Reviews of proposals submitted to NSF are solicited from peers with expertise in the substantive area of the proposed research or education project. These reviewers are selected by program officers charged with the oversight of the review process. NSF invites the proposer to suggest at the time of submission, the names of appropriate or inappropriate reviewers. Care is taken to ensure that reviewers have no conflicts with the proposer. Special efforts are made to recruit reviewers from non-academic institutions, minority-serving institutions, and adjacent disciplines to that principally addressed in the proposal, etc.

General Review Criteria

Proposals will be reviewed against the following general merit review criteria, established by the National Science Board. Following each criterion are potential considerations that the reviewer may employ in the evaluation. These are suggestions and not all will apply to any given proposal. Each reviewer will be asked to address only those relevant to the proposal and for which he/she is qualified to make judgments.

What is the intellectual merit of the proposed activity?
How important is the proposed activity to advancing knowledge and understanding within its own field or across different fields? How well qualified is the proposer (individual or team) to conduct the project? (If appropriate, the reviewer will comment on the quality of prior work.) To what extent does the proposed activity suggest and explore creative and original concepts? How well conceived and organized is the proposed activity? Is there sufficient access to resources?

What are the broader impacts of the proposed activity?
How well does the activity advance discovery and understanding while promoting teaching, training, and learning? How well does the proposed activity broaden the participation of underrepresented groups (e.g., gender, ethnicity, disability, geographic, etc.)? To what extent will it enhance the infrastructure for research and education, such as facilities, instrumentation, networks, and partnerships? Will the results be disseminated broadly to enhance scientific and technological understanding? What may be the benefits of the proposed activity to society?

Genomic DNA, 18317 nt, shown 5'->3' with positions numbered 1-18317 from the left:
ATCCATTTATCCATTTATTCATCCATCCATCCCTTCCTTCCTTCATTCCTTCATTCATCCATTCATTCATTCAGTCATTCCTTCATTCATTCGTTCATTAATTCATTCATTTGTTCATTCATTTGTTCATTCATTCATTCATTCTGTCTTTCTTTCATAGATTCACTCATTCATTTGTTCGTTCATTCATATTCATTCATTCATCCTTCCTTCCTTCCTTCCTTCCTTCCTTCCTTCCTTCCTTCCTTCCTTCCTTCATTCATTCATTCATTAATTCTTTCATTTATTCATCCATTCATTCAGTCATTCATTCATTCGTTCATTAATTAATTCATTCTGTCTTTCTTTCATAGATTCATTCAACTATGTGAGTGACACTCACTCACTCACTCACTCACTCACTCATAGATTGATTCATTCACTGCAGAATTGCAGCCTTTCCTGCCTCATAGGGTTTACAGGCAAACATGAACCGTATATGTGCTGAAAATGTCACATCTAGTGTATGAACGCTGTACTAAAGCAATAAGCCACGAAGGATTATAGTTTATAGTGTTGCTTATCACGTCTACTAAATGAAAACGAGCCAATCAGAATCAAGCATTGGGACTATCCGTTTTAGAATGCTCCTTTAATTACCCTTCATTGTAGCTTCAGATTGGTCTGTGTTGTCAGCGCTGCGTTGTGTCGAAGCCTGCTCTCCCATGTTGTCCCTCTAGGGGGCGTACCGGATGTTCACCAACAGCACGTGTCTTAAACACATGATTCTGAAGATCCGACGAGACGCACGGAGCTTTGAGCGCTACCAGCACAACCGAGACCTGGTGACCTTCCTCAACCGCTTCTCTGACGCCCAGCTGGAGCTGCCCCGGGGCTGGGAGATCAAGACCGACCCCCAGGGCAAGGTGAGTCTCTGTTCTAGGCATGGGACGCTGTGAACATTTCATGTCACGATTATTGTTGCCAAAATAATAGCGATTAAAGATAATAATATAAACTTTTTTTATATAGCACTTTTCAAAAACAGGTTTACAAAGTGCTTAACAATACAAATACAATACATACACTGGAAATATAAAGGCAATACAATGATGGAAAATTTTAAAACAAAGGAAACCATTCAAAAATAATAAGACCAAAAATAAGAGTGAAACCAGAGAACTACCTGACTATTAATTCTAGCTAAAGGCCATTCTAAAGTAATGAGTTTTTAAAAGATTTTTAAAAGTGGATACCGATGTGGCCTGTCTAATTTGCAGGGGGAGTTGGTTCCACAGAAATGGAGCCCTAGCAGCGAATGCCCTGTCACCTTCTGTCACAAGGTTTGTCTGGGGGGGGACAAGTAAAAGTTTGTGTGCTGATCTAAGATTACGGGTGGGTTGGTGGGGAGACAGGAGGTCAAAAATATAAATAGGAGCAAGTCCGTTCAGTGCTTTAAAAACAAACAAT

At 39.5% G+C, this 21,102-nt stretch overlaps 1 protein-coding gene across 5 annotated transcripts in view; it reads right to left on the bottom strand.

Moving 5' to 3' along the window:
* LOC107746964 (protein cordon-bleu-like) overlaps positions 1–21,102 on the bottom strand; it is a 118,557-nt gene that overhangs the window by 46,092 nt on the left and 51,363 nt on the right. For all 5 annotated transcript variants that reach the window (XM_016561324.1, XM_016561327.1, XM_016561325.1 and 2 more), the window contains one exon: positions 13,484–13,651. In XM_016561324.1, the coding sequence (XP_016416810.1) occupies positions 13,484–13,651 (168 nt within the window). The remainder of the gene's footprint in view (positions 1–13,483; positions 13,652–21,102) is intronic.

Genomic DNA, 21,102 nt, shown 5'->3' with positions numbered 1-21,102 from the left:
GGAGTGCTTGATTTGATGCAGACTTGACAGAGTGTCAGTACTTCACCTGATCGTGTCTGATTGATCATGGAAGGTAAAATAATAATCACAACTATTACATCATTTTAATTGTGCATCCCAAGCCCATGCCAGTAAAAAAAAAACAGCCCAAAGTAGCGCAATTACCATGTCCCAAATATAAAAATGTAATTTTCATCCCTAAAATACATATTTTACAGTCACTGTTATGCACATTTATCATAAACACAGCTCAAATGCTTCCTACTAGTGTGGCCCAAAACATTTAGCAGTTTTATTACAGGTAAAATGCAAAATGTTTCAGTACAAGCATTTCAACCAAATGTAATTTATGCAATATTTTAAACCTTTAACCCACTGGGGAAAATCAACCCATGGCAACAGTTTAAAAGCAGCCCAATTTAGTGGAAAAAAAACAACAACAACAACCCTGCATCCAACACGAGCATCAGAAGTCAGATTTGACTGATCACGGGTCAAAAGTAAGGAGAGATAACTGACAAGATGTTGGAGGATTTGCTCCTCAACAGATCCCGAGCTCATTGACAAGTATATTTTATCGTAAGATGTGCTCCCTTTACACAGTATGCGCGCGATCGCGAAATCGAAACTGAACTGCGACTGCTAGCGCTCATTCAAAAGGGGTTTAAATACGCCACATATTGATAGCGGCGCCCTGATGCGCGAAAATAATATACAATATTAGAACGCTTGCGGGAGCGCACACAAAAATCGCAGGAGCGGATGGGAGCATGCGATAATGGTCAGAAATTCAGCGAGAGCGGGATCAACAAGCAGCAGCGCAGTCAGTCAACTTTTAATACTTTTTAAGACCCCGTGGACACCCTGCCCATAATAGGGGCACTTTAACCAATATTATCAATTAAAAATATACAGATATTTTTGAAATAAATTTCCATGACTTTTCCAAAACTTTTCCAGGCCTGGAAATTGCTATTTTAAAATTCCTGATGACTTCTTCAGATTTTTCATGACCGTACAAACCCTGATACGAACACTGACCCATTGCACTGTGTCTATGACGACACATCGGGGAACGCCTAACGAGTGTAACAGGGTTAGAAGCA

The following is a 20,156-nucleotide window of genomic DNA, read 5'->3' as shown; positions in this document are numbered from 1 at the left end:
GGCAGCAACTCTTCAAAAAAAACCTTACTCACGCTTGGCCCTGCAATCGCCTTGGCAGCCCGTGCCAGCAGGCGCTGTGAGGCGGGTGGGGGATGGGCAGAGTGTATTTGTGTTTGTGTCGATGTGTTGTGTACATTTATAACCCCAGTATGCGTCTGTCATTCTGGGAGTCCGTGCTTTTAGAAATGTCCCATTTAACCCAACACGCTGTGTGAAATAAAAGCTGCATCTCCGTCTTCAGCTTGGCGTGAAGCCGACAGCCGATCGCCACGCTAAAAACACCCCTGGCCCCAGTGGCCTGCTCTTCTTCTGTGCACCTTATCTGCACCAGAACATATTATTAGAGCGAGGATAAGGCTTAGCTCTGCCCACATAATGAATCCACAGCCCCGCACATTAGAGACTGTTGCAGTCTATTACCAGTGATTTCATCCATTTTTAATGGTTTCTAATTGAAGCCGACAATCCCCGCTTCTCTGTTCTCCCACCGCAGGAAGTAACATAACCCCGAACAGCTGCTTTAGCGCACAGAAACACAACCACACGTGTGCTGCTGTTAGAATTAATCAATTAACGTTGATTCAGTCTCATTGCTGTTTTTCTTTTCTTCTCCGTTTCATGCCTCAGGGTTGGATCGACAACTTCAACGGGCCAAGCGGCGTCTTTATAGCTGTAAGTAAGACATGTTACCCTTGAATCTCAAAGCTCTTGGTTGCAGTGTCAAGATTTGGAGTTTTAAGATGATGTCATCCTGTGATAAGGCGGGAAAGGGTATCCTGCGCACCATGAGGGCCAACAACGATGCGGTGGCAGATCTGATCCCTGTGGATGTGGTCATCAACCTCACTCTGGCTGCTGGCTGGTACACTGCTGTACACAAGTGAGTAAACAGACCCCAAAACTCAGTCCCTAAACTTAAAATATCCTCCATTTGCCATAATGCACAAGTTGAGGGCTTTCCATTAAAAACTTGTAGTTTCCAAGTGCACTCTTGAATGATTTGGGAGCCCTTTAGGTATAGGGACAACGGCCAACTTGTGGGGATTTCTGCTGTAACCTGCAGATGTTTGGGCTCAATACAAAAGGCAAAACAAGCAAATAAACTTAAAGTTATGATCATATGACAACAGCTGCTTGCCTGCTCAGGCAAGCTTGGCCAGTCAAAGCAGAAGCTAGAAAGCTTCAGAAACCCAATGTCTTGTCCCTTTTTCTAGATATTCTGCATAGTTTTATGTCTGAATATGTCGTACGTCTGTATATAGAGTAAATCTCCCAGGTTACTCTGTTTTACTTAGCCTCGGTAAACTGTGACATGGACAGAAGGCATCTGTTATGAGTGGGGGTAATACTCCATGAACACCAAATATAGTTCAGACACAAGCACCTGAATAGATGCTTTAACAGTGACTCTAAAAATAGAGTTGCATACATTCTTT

In light of the GK-12 program’s objectives, reviewers will be asked to consider the above two merit review criteria with emphasis placed on:

  • Team composition and extensive collaboration between the proposing institution of higher education and the participating K-12 school district(s).
  • Consistency of project designs with mathematics and science standards established by national organizations, states, and school districts.
  • Expected benefits to Fellows, their institutions of higher education, K-12 schools, and K-12 teachers.
  • Importance and coherence of the comprehensive multidisciplinary activity theme, including its effectiveness as an intellectual focus for the project.
  • Excellence of the proposed outreach activity as reflected in the major outreach efforts.
  • Quality of the planned education and training activities for Fellows.
  • Appropriateness of the formal administrative plan and organization structure in assuring fair and effective allocation of group resources.
  • Effectiveness of the strategy for preparing a diverse science and engineering workforce, including operational plans for student recruitment and selection.
  • Appropriateness of the plans for evaluation of project performance, including longitudinal and process data.
  • Appropriateness of the budget.
  • Sustainability of the project activities beyond the period of NSF funding.
A summary rating and accompanying narrative will be completed and signed by each reviewer. In all cases, reviews are treated as confidential documents. Verbatim copies of reviews, excluding the names of the reviewers, are mailed to the PI/PD by the Program Director. In addition, the proposer will receive an explanation of the decision to award or decline funding.

Additional Factors

Integration of Research and Education